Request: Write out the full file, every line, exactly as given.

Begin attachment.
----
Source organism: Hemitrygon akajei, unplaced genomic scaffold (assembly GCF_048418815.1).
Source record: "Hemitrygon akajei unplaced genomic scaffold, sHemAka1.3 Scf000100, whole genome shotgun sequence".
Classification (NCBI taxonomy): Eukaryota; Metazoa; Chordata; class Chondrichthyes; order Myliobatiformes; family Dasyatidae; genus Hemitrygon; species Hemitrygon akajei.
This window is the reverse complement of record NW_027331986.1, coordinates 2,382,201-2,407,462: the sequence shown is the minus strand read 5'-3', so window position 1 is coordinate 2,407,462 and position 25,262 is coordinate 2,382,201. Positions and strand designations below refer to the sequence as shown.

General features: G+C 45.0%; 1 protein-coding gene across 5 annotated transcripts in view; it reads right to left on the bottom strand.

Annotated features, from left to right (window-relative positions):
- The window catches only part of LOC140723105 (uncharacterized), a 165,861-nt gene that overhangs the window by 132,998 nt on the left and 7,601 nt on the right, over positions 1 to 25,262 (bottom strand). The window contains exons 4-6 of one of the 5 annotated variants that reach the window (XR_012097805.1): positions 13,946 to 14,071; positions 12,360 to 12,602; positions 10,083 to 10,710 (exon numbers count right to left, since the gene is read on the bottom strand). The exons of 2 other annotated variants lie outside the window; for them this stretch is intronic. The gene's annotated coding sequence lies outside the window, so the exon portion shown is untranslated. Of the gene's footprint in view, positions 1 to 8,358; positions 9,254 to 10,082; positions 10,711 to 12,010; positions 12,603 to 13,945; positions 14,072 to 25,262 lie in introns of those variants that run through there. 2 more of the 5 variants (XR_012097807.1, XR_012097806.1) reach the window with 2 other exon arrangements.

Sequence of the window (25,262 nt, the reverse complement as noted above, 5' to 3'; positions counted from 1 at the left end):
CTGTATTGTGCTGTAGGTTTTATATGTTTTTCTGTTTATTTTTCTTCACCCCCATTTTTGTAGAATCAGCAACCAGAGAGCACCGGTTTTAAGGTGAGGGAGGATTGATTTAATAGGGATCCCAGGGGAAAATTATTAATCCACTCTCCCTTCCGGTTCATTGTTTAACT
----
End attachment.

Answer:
Source organism: Hemitrygon akajei, unplaced genomic scaffold (assembly GCF_048418815.1).
Source record: "Hemitrygon akajei unplaced genomic scaffold, sHemAka1.3 Scf000100, whole genome shotgun sequence".
Classification (NCBI taxonomy): Eukaryota; Metazoa; Chordata; class Chondrichthyes; order Myliobatiformes; family Dasyatidae; genus Hemitrygon; species Hemitrygon akajei.
This window is the reverse complement of record NW_027331986.1, coordinates 2,382,201-2,407,462: the sequence shown is the minus strand read 5'-3', so window position 1 is coordinate 2,407,462 and position 25,262 is coordinate 2,382,201. Positions and strand designations below refer to the sequence as shown.

General features: G+C 45.0%; 1 protein-coding gene across 5 annotated transcripts in view; it reads right to left on the bottom strand.

Annotated features, from left to right (window-relative positions):
- The window catches only part of LOC140723105 (uncharacterized), a 165,861-nt gene that overhangs the window by 132,998 nt on the left and 7,601 nt on the right, over positions 1 to 25,262 (bottom strand). The window contains exons 4-6 of one of the 5 annotated variants that reach the window (XR_012097805.1): positions 13,946 to 14,071; positions 12,360 to 12,602; positions 10,083 to 10,710 (exon numbers count right to left, since the gene is read on the bottom strand). The exons of 2 other annotated variants lie outside the window; for them this stretch is intronic. The gene's annotated coding sequence lies outside the window, so the exon portion shown is untranslated. Of the gene's footprint in view, positions 1 to 8,358; positions 9,254 to 10,082; positions 10,711 to 12,010; positions 12,603 to 13,945; positions 14,072 to 25,262 lie in introns of those variants that run through there. 2 more of the 5 variants (XR_012097807.1, XR_012097806.1) reach the window with 2 other exon arrangements.

Sequence of the window (25,262 nt, the reverse complement as noted above, 5' to 3'; positions counted from 1 at the left end):
CTGTATTGTGCTGTAGGTTTTATATGTTTTTCTGTTTATTTTTCTTCACCCCCATTTTTGTAGAATCAGCAACCAGAGAGCACCGGTTTTAAGGTGAGGGAGGATTGATTTAATAGGGATCCCAGGGGAAAATTATTAATCCACTCTCCCTTCCGGTTCATTGTTTAACT